Moderator: Larry Mersman
Description: It is not just for brick-and-mortars anymore. Many Web sites have discovered the power of local targeting. This session will focus on the marketing aspects of local search.
The first speaker is William Leake...
Most searches have local intent -- eventually. Online search influenced $471 Billion in OFFline sales, while they influenced only 1/3 that in Online purchases. More than 80% of all purchases happen witin 50 miles of the buyers home.
Google does not always show local results even when location is specified in the search string. Creates a new, unique keyword research issue. What does and does not show local search results (the Google map with 10 listings).
Important to register ALL of your addresses (even get clever about where you might get additional addresses). Customize for your largest geo city center. Google tends to like the larger city centers.
Add your info to yellow page type websites too. ie. SuperPages, YellowPages, Local.com, etc. as they act as information aggregators. He also feels customer reviews are important. Figure out where Google is getting the reviews, then ask customers to provide real reviews.
Do not forget video for local. Tag the video for local searches and you will be surprised at the results. Many online profiles also accept videos.
Next up is Joe Laratro...
Joe says local keyword research is critical. Not only do you focus on the obvious state & local phrases, but think about local slang like "tri-city" or "triad" or "Valley". Then combine them with your vertical market or area of specialty. You will most likely have a large list of phrases that you will then need to create content around them.
Geo-centric Content creation ideas: client testimonials, client case studies or stories, blog and work logs, pictures with captions, and local resources & information pages. But do not use form pages (search engines will catch this). Always think GEO when writing your copy and remember to optimize!
Brainstorm to come up with our areas of specialty and then incorporate local keywords. For one of his clients, he hired writers to come up with local content in 30 different locations. They combined with keywords and 1 year later the website had 7X the traffic using 5X the keywords used to find the site.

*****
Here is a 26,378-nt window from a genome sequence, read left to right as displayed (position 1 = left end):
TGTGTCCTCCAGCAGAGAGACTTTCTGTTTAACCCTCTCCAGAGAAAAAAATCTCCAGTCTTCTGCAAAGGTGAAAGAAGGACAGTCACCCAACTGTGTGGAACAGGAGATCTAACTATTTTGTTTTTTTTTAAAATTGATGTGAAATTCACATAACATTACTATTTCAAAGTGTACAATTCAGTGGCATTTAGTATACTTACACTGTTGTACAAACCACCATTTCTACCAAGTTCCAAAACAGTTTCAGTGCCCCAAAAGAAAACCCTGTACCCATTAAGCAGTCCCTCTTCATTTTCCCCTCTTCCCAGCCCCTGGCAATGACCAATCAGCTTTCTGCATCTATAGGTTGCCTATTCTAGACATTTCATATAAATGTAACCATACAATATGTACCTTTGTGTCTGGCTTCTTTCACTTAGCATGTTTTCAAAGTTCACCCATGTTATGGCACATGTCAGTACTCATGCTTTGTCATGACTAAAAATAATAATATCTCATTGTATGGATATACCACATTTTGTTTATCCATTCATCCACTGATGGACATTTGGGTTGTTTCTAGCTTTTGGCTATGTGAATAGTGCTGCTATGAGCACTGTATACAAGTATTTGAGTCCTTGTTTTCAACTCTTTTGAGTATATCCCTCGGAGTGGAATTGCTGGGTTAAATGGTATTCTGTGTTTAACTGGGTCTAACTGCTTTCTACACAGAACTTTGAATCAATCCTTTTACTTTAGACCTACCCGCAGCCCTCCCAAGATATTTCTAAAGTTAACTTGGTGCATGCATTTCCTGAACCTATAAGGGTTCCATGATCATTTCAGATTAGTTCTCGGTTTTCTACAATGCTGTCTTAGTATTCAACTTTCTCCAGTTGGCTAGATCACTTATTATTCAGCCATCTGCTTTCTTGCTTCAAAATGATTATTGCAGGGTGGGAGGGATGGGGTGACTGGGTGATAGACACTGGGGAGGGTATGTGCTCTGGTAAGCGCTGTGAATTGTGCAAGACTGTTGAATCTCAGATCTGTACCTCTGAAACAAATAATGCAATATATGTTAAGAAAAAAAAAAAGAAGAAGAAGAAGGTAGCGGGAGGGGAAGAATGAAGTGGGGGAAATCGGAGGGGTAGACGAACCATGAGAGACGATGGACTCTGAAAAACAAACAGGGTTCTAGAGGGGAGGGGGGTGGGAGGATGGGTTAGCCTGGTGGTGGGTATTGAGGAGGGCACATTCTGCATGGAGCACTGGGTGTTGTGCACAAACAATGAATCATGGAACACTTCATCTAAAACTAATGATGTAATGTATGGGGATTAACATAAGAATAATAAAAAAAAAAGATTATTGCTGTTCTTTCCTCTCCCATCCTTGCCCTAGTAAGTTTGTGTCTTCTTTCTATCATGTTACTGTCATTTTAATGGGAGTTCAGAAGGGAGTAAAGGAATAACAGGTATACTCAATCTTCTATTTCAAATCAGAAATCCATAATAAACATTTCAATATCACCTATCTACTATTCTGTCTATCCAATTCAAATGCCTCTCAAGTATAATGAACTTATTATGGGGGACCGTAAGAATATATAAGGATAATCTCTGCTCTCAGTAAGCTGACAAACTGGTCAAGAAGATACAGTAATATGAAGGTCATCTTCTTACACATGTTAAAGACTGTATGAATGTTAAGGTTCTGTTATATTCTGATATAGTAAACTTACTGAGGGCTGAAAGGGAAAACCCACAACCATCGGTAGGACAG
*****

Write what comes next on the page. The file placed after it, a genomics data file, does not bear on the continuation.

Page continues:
Even though individually these terms generate small amounts of traffic, it is quality traffic and they all add up to lots of site visitors.
Next up is Justin Sanger...
He truly believes local search is only for brick & mortar companies, not pure web plays. With that said, it is a $1 Trillion dollar market. People will search online for local purchases and will find it without ever hitting the company's website.
Justin notes that both Google and Yahoo have incorporated proximity, user generated content (reviews), content accuracy and a local score into their algorithms.
Searchers now view mobile search as an indespensible utility. There are literally hundreds of ways for a consumer to find a business. Every piece of incremental content is a new opportunity to be found.
To win, you need to have your core business data online with the big aggregators - make sure it is accurate. For the next tier, you must submit your profiles to every place that you can. You need to get references for your site by looking at who Google is pulling reviews from. Seed social media and other site with ratings and reviews. Build links from your local associations, trade partners, etc. These are authority local links.
Last presenter is David Klein...
For your site to be #1 in organic you need content and links. So Mike spent his portion of the session uniting people from similar industries so that they could discuss trading links. There are now groups of peole all around the room swapping business cards and trading links. A great ending to this session.
These session notes were written by Arnie Kuenn from Vertical Measures a link building services and website publicity company. Please excuse any typos or grammar issues, the session notes are written live and meant to be posted as soon as the session is over.